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Israeli official on Iran nuke site blast: ‘We don’t ask a man what he did at night’

Deputy Defense Minister Alon Schuster says Israel will use military means in extreme situations, a day after an explosion near Natanz that Tehran said was an air defense test

Alon Schuster, March 19, 2021. (Michael Giladi/Flash90)
Alon Schuster, March 19, 2021. (Michael Giladi/Flash90)

Deputy Defense Minister Alon Schuster on Sunday refrained from directly answering questions about a blast in the vicinity of an Iranian nuclear site a day earlier, only saying he “can’t say” what hit Natanz.

When asked what Israel had to say about the explosion on Saturday near the Natanz site, Schuster said: “We don’t ask a man what he did at night, but we are currently trying to bring about a change in the motivations of the whole world through diplomatic means.”

“Iran is a problem for the whole world, and not just the State of Israel alone,” the Blue and White lawmaker told Radio 103FM when asked about potential Israeli involvement in the explosion.

“We have a duty to be brave and responsible for the fate of our children and grandchildren,” he said. “We have used force against our enemies in the past and we are convinced that in extreme situations, there is a need to act using military means.”

“We hope the whole world will be mobilized for the mission. For that, we’ve allocated a significant sum to increase our readiness. What hit Natanz? I can’t say,” Schuster added.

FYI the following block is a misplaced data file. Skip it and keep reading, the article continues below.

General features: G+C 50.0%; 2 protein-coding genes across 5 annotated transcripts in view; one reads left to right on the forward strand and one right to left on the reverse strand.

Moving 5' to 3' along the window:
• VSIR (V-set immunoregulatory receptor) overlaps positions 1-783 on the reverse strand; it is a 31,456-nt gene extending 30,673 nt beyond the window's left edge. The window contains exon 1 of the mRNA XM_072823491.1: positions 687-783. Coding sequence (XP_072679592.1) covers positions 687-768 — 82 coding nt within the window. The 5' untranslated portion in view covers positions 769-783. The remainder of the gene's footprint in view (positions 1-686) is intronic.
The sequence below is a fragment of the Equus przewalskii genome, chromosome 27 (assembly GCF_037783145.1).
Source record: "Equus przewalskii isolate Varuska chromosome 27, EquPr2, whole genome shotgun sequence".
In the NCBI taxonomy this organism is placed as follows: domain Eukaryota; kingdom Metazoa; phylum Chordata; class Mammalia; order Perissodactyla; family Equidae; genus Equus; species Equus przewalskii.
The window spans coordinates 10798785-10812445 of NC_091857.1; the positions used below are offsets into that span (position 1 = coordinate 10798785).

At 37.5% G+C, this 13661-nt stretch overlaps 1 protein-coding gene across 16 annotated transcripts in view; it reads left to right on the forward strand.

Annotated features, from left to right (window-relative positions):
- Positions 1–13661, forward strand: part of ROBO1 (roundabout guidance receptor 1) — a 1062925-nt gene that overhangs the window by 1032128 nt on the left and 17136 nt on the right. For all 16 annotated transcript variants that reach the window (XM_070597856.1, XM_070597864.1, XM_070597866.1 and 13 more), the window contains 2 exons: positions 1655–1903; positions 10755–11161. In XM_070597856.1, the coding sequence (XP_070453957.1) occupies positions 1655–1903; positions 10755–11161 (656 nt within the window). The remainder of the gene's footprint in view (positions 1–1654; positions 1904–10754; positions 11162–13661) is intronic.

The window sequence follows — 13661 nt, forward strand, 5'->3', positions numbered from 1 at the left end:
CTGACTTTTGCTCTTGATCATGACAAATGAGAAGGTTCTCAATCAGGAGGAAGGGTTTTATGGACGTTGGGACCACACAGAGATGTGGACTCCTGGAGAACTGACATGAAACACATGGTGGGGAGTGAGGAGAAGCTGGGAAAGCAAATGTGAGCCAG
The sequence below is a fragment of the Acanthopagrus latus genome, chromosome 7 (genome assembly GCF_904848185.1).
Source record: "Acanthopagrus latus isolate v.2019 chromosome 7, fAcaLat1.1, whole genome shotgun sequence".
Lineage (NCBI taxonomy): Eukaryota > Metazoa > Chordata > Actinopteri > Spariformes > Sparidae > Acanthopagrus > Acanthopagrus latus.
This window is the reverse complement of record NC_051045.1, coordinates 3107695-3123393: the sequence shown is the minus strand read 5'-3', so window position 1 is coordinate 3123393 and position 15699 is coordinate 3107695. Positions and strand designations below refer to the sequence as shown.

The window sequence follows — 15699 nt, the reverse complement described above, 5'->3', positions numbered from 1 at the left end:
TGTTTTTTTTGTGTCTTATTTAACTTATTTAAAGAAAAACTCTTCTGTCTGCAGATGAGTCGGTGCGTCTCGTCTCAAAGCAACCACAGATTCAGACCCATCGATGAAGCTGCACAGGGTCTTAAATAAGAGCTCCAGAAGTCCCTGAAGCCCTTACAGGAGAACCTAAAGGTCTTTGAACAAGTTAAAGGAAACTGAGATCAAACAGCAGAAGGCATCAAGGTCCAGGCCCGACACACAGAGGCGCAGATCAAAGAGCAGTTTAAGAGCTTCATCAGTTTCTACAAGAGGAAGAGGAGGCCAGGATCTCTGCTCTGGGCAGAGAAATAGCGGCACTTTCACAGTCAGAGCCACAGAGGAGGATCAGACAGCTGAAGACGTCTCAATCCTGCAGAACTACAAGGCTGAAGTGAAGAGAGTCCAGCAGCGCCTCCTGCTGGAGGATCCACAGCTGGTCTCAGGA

Israel has reportedly approved a budget of some NIS 5 billion ($1.5 billion) to be used to prepare the military for a potential strike against Iran’s nuclear program. It includes funds for various types of aircraft, intelligence-gathering drones and unique armaments needed for such an attack, which would have to target heavily fortified underground sites.

The Natanz uranium enrichment facility buildings are pictured some 200 miles (322 km) south of the capital Tehran, Iran, on March 30, 2005. (AP Photo/Vahid Salemi)

The explosion on Saturday was heard in the skies over the Iranian city of Badroud, 20 kilometers (12 miles) from the Natanz nuclear plant.

Several media outlets including Nour News, a website linked to Iran’s Revolutionary Guards, said the explosion was not an attack, but rather was caused by a missile as part of a test of air defenses’ response to a potential attack.

Some of the reports said a drone was shot down.

The blast came amid heightened tensions between Iran and world powers, as Tehran continues to race forward with its nuclear enrichment. It came a day after nuclear negotiations were halted in Vienna, with Western countries saying Iran had come to the talks with unrealistic proposals.

Iran’s uranium enrichment facilities in Natanz have seen several reported attacks in recent years that have been attributed to Israel.

A building damaged by a fire, at the Natanz uranium enrichment facility some 200 miles (322 kilometers) south of the capital Tehran, Iran, in a photo released on July 2, 2020. (Atomic Energy Organization of Iran via AP)

In April, the underground nuclear facility there experienced a mysterious explosion that damaged some of its centrifuges. Last July, unexplained fires struck the advanced centrifuge assembly plant at Natanz, which authorities later described as sabotage.

The landmark 2015 nuclear accord — initially agreed between Britain, China, France, Germany Iran, Russia and the US — began unraveling in 2018 when then-US president Donald Trump pulled out and reimposed sanctions, while Iran began to publicly breach the deal.

Israel has vowed that it will not allow Iran to possess nuclear weapons.

AFP contributed to this report.

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